may also be built into the consortium’s constitution, again
building in governance principles already established
within other parts of the NHS and which may well be
required by legislation in any event.

Building an effective system of governance
• Choice of structure – the structure should empower
quality management.
• Obligations – define and understand them.
• Responsibility – board structures and decision-making.
• Accountability – stakeholder involvement.
• Quality management principles
There is a wide choice of structure that might be
implemented to accommodate a consortium, so what
are some of the factors to take into account when
deciding which structure is best for your particular set of
circumstances and requirements?

Again, the size of the consortium and the patient
population for which it will be commissioning services are
two clear factors, but there are many more subtle factors
which are no less important and which should not be
overlooked in the race towards establishment.

For example, some careful thought should be given to
the external relationships that the consortium will need
to have in order to operate successfully. These are equally
important to the consortium’s internal relationships and
the principle of good governance should apply to both.

These external relationships will include:
• The Department of Health.
• The Treasury.
• Other consortia.
• The LMC.
• Local authorities (including in relation to those services
which are currently procured under s.75 agreements).
• A range of service providers and external advisors and
support organisations.
• National Commissioning Board.

Management of the relationship with the National
Commissioning Board in particular will be very important,
as it has the potential to be complex given its functions
regarding consortia operating as commissioners while on the
other hand being a party to individual practices’ primary care
provider contracts. ‘Community Interest Companies’ may be a
popular choice given the general ethos of this type of vehicle
and the restriction on dividend payments, which may be

attractive to consortia. There is a great choice however from
ordinary share companies to guarantee companies, limited
liability partnerships and others that may be considered as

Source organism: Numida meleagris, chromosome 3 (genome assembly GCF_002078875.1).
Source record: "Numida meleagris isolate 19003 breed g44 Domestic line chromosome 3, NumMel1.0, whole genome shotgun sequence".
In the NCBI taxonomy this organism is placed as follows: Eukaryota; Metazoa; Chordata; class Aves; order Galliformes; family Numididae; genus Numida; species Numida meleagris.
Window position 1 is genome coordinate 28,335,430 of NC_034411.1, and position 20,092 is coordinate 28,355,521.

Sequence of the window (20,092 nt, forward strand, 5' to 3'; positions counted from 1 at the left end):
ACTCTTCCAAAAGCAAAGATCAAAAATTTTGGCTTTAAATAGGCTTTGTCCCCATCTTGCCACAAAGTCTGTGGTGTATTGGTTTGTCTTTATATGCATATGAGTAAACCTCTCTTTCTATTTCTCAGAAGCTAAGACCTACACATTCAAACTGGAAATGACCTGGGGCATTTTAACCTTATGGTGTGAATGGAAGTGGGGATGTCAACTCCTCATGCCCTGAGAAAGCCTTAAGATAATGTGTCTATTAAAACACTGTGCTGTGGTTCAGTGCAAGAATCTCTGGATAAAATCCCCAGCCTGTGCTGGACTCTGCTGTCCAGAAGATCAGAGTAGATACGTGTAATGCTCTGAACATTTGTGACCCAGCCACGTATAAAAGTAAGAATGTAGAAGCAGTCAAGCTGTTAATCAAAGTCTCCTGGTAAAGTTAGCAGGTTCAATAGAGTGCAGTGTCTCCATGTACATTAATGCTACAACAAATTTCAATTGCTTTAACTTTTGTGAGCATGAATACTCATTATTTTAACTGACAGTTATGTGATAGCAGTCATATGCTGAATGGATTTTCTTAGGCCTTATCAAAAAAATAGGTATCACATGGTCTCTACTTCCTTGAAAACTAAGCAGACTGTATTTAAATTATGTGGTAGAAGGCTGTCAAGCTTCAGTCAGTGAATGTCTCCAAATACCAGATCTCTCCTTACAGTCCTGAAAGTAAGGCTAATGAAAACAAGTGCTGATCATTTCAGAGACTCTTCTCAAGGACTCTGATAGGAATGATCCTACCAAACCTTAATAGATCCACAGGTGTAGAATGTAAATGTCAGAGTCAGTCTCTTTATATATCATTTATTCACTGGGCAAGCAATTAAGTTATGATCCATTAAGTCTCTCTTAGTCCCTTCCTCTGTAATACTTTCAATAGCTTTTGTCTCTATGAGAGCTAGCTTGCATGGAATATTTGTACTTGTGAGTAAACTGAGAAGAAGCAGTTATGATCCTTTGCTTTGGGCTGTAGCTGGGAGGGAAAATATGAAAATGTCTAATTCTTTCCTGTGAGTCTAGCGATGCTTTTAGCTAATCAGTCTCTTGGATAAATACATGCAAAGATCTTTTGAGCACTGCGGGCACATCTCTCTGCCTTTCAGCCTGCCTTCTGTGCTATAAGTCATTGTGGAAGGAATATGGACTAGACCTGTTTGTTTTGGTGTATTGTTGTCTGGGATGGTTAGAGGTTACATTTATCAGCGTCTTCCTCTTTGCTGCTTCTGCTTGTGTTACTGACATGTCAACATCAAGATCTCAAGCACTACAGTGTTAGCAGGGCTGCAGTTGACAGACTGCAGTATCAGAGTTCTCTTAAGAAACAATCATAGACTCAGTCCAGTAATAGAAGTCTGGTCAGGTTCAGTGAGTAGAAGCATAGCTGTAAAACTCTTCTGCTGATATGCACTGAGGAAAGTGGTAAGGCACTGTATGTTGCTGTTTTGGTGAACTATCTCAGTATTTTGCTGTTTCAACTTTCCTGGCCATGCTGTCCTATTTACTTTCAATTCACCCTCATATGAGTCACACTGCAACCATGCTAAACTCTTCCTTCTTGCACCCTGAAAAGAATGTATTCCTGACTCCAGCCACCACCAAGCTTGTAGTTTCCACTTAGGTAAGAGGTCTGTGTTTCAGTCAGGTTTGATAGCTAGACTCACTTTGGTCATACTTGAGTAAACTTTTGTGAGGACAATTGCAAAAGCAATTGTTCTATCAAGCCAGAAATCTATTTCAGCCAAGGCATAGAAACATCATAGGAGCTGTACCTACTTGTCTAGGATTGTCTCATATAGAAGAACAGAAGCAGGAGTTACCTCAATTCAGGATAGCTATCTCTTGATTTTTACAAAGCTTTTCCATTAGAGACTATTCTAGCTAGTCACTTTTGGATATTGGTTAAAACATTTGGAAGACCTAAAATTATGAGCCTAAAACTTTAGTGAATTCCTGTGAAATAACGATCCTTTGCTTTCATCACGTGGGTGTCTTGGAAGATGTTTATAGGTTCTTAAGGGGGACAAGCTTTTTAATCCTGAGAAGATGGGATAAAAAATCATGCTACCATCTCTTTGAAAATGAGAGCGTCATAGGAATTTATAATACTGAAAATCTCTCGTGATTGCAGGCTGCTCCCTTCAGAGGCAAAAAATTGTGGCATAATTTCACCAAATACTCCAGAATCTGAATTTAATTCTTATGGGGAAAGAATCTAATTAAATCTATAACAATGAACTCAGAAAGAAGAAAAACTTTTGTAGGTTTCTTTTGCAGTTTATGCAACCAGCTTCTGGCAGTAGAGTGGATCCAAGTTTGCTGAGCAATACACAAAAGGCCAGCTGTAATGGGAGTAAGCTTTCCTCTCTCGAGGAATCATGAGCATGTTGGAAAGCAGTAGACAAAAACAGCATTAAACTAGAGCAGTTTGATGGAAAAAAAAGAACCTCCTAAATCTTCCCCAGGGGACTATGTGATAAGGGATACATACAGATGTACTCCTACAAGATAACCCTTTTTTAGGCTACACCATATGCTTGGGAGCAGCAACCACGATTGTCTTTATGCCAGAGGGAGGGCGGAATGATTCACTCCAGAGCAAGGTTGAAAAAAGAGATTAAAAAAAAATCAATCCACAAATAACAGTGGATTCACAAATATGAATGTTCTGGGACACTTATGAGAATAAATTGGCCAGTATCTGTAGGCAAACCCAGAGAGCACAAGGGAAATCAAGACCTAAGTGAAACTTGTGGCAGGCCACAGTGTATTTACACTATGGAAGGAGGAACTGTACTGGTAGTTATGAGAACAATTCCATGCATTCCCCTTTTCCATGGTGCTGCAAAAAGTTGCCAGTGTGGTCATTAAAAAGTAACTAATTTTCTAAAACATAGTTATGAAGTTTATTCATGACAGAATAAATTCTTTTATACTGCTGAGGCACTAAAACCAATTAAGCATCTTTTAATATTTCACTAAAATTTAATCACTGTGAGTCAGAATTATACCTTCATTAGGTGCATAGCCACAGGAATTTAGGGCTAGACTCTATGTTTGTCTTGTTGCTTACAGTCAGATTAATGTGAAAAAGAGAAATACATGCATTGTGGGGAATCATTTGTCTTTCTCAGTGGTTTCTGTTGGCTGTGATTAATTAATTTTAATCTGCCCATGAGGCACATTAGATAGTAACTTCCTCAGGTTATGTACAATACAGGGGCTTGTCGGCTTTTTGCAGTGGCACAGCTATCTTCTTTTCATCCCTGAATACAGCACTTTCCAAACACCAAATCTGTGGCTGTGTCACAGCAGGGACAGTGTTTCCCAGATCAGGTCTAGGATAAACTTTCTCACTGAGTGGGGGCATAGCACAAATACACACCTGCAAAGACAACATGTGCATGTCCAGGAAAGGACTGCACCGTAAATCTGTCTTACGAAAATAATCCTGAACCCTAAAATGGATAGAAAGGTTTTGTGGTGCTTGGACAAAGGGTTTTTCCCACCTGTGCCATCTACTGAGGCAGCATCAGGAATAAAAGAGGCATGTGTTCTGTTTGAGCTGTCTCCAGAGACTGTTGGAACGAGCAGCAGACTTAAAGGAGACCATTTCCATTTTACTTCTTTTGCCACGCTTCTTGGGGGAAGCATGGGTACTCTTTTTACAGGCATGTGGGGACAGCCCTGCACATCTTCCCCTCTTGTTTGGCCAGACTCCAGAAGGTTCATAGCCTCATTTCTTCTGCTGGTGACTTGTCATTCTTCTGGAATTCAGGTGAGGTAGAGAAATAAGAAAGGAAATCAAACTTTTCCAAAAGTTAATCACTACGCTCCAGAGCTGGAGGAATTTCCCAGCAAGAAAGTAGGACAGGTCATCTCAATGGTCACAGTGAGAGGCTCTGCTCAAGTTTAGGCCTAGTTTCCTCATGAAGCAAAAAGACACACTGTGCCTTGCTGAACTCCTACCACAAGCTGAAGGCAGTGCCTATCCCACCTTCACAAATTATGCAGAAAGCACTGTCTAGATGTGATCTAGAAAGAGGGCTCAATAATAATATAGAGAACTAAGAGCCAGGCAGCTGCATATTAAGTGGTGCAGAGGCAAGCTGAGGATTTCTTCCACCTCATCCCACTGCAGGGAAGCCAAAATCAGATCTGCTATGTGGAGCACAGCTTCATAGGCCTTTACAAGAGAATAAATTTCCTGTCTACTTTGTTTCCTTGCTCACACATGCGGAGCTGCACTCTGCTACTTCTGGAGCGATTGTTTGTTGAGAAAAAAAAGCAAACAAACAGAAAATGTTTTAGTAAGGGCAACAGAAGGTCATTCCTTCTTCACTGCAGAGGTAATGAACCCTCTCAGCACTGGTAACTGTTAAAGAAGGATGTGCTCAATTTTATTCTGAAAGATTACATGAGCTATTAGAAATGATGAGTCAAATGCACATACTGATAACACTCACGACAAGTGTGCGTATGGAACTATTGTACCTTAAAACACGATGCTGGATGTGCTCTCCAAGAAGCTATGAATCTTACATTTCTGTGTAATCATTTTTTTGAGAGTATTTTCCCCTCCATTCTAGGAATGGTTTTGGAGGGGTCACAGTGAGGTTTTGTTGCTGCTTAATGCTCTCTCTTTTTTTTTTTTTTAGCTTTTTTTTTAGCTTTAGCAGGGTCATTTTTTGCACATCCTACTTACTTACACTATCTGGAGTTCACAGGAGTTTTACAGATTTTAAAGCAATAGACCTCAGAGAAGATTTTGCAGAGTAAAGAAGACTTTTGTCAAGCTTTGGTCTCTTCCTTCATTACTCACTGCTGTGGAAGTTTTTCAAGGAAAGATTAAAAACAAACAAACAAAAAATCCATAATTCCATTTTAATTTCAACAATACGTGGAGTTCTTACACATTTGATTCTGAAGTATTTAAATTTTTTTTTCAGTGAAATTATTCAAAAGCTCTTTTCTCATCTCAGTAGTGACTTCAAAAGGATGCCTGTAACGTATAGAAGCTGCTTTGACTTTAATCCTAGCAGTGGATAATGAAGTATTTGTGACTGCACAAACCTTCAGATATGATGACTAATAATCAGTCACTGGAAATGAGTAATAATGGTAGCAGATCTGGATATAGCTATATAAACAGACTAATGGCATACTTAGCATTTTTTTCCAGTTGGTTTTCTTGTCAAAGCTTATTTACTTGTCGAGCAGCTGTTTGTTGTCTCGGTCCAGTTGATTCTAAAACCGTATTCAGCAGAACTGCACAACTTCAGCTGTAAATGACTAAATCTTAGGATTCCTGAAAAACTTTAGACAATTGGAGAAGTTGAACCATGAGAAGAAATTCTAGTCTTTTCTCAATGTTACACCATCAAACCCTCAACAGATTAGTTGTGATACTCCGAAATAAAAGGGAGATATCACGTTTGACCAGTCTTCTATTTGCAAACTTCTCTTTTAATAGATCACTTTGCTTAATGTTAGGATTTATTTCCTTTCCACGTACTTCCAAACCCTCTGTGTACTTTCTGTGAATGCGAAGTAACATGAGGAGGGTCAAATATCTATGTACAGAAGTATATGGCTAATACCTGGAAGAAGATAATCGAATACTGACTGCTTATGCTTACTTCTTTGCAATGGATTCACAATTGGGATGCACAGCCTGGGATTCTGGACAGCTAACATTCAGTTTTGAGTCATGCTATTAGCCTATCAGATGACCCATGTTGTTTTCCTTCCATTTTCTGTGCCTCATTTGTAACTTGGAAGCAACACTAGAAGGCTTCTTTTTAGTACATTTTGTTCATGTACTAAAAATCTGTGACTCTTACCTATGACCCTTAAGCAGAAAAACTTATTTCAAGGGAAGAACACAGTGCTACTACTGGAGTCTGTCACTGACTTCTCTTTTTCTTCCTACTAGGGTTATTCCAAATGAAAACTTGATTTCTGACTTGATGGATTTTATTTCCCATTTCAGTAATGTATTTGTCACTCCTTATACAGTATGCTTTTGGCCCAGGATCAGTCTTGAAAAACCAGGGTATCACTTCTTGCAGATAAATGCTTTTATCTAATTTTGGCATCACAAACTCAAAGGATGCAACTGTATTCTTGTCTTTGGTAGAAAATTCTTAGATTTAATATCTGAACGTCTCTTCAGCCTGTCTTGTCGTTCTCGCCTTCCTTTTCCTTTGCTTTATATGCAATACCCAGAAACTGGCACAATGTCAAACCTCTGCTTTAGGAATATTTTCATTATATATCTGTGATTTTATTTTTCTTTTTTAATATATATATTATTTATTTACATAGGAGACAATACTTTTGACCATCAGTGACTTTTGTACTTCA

suitable depending on the aims of the consortium in question.
Another influence on the choice of structure will be
anticipation of the transfer of functions and obligations to
the statutory body when that is created. When this occurs,
consortia will be public bodies and will take on a whole new
set of responsibilities that may be unfamiliar.
Public procurement law will apply to these bodies and
consortia will be obliged to follow due process or be at risk
of challenges that could be costly or damaging to their
reputation. There will be consultation obligations, Freedom
of Information Act compliance requirements, the NHS
constitution and a whole host of legislative, regulatory and
policy obligations with which to comply. Experienced public
law advice will be required. But how does a consortium
establish a quality management system to address all of
these matters?

Quality management
• Properly documenting relationships with service
providers and the consortium’s own supply chain.
• Use of service hubs and framework agreements to
procure quality and value-tested external support.
• Inter-commissioner/joint commissioning arrangements.
• Seeking appropriate advice and support from those
already with many years’ experience (whether obtained from within present commissioners or local authorities,
or their external advisers) of dealing with all of these
relevant issues.

Existing NHS bodies of course occupy this world already
and it is likely that consortia will draw on a similar set
of resources as PCTs do at present, in order to ensure
comprehensive risk management and compliance.

Appropriate decisions made on an effective system of
governance at an early stage, in order to facilitate this level
of compliance, will make the ultimate transition to a public
statutory body far smoother in the new NHS landscape.
There is much to be accomplished, but consortia will not
need to walk alone in rising to the challenge.

Capsticks is a law firm specialising in healthcare.

Colin Lynch is a partner and is head of Capsticks’ commercial

practice. Colin specialises in strategic procurement, governance, commercial and contractual advice for both public sector bodies and private sector organisations undertaking PPP projects, clinical service reconfigurations, urgent care centre projects and joint ventures.

James Clarke is a partner in Capsticks’ commercial department and advises on all forms of commissioning, governance and procurement processes. He advised on the first ever large scale outsourcing of community services under the Department of Health’s Transforming Community Services agenda.